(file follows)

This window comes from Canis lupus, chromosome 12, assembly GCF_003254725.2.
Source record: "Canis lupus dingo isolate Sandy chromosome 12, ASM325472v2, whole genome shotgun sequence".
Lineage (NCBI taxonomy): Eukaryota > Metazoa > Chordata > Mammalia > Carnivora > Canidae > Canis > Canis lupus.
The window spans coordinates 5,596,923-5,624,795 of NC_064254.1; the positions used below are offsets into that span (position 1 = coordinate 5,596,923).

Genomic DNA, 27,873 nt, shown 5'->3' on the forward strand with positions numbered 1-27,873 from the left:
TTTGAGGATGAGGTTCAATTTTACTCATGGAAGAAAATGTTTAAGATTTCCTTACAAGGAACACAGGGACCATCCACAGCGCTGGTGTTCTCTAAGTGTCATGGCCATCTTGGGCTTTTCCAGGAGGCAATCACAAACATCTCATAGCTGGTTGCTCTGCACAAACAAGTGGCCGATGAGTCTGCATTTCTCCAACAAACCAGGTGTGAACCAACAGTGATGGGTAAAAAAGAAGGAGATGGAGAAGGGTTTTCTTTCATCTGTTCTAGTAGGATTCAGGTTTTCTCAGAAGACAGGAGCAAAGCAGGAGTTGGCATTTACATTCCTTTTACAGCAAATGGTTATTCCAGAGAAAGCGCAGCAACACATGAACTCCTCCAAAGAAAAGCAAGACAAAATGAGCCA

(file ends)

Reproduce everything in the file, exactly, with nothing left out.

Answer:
This window comes from Canis lupus, chromosome 12, assembly GCF_003254725.2.
Source record: "Canis lupus dingo isolate Sandy chromosome 12, ASM325472v2, whole genome shotgun sequence".
Lineage (NCBI taxonomy): Eukaryota > Metazoa > Chordata > Mammalia > Carnivora > Canidae > Canis > Canis lupus.
The window spans coordinates 5,596,923-5,624,795 of NC_064254.1; the positions used below are offsets into that span (position 1 = coordinate 5,596,923).

Genomic DNA, 27,873 nt, shown 5'->3' on the forward strand with positions numbered 1-27,873 from the left:
TTTGAGGATGAGGTTCAATTTTACTCATGGAAGAAAATGTTTAAGATTTCCTTACAAGGAACACAGGGACCATCCACAGCGCTGGTGTTCTCTAAGTGTCATGGCCATCTTGGGCTTTTCCAGGAGGCAATCACAAACATCTCATAGCTGGTTGCTCTGCACAAACAAGTGGCCGATGAGTCTGCATTTCTCCAACAAACCAGGTGTGAACCAACAGTGATGGGTAAAAAAGAAGGAGATGGAGAAGGGTTTTCTTTCATCTGTTCTAGTAGGATTCAGGTTTTCTCAGAAGACAGGAGCAAAGCAGGAGTTGGCATTTACATTCCTTTTACAGCAAATGGTTATTCCAGAGAAAGCGCAGCAACACATGAACTCCTCCAAAGAAAAGCAAGACAAAATGAGCCA